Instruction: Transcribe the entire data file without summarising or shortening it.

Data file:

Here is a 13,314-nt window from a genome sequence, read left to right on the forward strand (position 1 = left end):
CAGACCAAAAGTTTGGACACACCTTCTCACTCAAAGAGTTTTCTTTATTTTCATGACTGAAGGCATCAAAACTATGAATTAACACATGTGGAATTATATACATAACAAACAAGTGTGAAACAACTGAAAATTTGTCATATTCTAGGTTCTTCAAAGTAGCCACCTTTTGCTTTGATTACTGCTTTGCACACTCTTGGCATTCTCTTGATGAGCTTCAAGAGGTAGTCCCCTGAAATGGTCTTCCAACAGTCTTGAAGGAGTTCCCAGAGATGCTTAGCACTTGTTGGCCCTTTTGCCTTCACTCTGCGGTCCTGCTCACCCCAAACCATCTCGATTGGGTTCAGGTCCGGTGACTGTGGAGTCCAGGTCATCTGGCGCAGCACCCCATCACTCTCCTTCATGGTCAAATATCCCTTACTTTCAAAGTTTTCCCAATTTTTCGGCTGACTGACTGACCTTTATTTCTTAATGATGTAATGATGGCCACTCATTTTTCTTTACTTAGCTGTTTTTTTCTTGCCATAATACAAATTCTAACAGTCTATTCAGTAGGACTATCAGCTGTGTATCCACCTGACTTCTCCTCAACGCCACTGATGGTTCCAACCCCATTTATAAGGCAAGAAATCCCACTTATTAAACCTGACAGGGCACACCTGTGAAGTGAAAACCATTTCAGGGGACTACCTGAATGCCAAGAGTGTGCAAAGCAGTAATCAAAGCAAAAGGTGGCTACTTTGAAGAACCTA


Here is a 13,314-nt window from a genome sequence, read left to right on the forward strand (position 1 = left end):
CAGACCAAAAGTTTGGACACACCTTCTCACTCAAAGAGTTTTCTTTATTTTCATGACTGAAGGCATCAAAACTATGAATTAACACATGTGGAATTATATACATAACAAACAAGTGTGAAACAACTGAAAATTTGTCATATTCTAGGTTCTTCAAAGTAGCCACCTTTTGCTTTGATTACTGCTTTGCACACTCTTGGCATTCTCTTGATGAGCTTCAAGAGGTAGTCCCCTGAAATGGTCTTCCAACAGTCTTGAAGGAGTTCCCAGAGATGCTTAGCACTTGTTGGCCCTTTTGCCTTCACTCTGCGGTCCTGCTCACCCCAAACCATCTCGATTGGGTTCAGGTCCGGTGACTGTGGAGTCCAGGTCATCTGGCGCAGCACCCCATCACTCTCCTTCATGGTCAAATATCCCTTACTTTCAAAGTTTTCCCAATTTTTCGGCTGACTGACTGACCTTTATTTCTTAATGATGTAATGATGGCCACTCATTTTTCTTTACTTAGCTGTTTTTTTCTTGCCATAATACAAATTCTAACAGTCTATTCAGTAGGACTATCAGCTGTGTATCCACCTGACTTCTCCTCAACGCCACTGATGGTTCCAACCCCATTTATAAGGCAAGAAATCCCACTTATTAAACCTGACAGGGCACACCTGTGAAGTGAAAACCATTTCAGGGGACTACCTGAATGCCAAGAGTGTGCAAAGCAGTAATCAAAGCAAAAGGTGGCTACTTTGAAGAACCTA